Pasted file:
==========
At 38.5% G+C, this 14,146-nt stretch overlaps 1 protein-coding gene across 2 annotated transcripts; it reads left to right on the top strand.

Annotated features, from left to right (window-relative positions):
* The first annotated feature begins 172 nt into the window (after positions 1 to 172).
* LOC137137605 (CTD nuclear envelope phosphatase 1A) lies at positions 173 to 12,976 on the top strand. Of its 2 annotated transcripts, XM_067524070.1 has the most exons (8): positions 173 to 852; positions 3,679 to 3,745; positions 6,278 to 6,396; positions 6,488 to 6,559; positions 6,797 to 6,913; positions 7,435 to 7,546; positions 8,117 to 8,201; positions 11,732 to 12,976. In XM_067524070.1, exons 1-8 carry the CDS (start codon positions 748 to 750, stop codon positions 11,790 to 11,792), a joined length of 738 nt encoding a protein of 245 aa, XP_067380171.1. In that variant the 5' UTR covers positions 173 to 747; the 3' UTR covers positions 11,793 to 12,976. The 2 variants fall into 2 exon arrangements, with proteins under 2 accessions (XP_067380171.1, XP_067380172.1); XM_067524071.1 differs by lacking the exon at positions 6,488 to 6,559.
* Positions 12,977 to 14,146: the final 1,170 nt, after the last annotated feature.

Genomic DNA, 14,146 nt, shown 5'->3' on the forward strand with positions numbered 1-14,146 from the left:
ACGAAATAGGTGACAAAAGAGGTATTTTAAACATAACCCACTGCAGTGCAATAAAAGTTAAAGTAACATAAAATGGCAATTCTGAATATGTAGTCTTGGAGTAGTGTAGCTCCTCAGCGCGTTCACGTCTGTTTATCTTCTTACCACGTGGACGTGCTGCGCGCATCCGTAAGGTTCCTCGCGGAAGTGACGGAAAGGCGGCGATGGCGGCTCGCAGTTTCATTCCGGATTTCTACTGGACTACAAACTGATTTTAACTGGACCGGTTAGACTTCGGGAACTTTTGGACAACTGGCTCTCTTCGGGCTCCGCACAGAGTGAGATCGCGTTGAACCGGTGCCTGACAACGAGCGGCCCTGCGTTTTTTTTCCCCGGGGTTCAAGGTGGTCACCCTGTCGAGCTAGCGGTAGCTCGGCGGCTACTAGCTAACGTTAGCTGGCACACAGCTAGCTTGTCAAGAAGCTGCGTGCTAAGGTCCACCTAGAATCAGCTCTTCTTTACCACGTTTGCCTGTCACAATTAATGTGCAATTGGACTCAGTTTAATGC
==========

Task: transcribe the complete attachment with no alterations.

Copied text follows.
At 38.5% G+C, this 14,146-nt stretch overlaps 1 protein-coding gene across 2 annotated transcripts; it reads left to right on the top strand.

Annotated features, from left to right (window-relative positions):
* The first annotated feature begins 172 nt into the window (after positions 1 to 172).
* LOC137137605 (CTD nuclear envelope phosphatase 1A) lies at positions 173 to 12,976 on the top strand. Of its 2 annotated transcripts, XM_067524070.1 has the most exons (8): positions 173 to 852; positions 3,679 to 3,745; positions 6,278 to 6,396; positions 6,488 to 6,559; positions 6,797 to 6,913; positions 7,435 to 7,546; positions 8,117 to 8,201; positions 11,732 to 12,976. In XM_067524070.1, exons 1-8 carry the CDS (start codon positions 748 to 750, stop codon positions 11,790 to 11,792), a joined length of 738 nt encoding a protein of 245 aa, XP_067380171.1. In that variant the 5' UTR covers positions 173 to 747; the 3' UTR covers positions 11,793 to 12,976. The 2 variants fall into 2 exon arrangements, with proteins under 2 accessions (XP_067380171.1, XP_067380172.1); XM_067524071.1 differs by lacking the exon at positions 6,488 to 6,559.
* Positions 12,977 to 14,146: the final 1,170 nt, after the last annotated feature.

Genomic DNA, 14,146 nt, shown 5'->3' on the forward strand with positions numbered 1-14,146 from the left:
ACGAAATAGGTGACAAAAGAGGTATTTTAAACATAACCCACTGCAGTGCAATAAAAGTTAAAGTAACATAAAATGGCAATTCTGAATATGTAGTCTTGGAGTAGTGTAGCTCCTCAGCGCGTTCACGTCTGTTTATCTTCTTACCACGTGGACGTGCTGCGCGCATCCGTAAGGTTCCTCGCGGAAGTGACGGAAAGGCGGCGATGGCGGCTCGCAGTTTCATTCCGGATTTCTACTGGACTACAAACTGATTTTAACTGGACCGGTTAGACTTCGGGAACTTTTGGACAACTGGCTCTCTTCGGGCTCCGCACAGAGTGAGATCGCGTTGAACCGGTGCCTGACAACGAGCGGCCCTGCGTTTTTTTTCCCCGGGGTTCAAGGTGGTCACCCTGTCGAGCTAGCGGTAGCTCGGCGGCTACTAGCTAACGTTAGCTGGCACACAGCTAGCTTGTCAAGAAGCTGCGTGCTAAGGTCCACCTAGAATCAGCTCTTCTTTACCACGTTTGCCTGTCACAATTAATGTGCAATTGGACTCAGTTTAATGC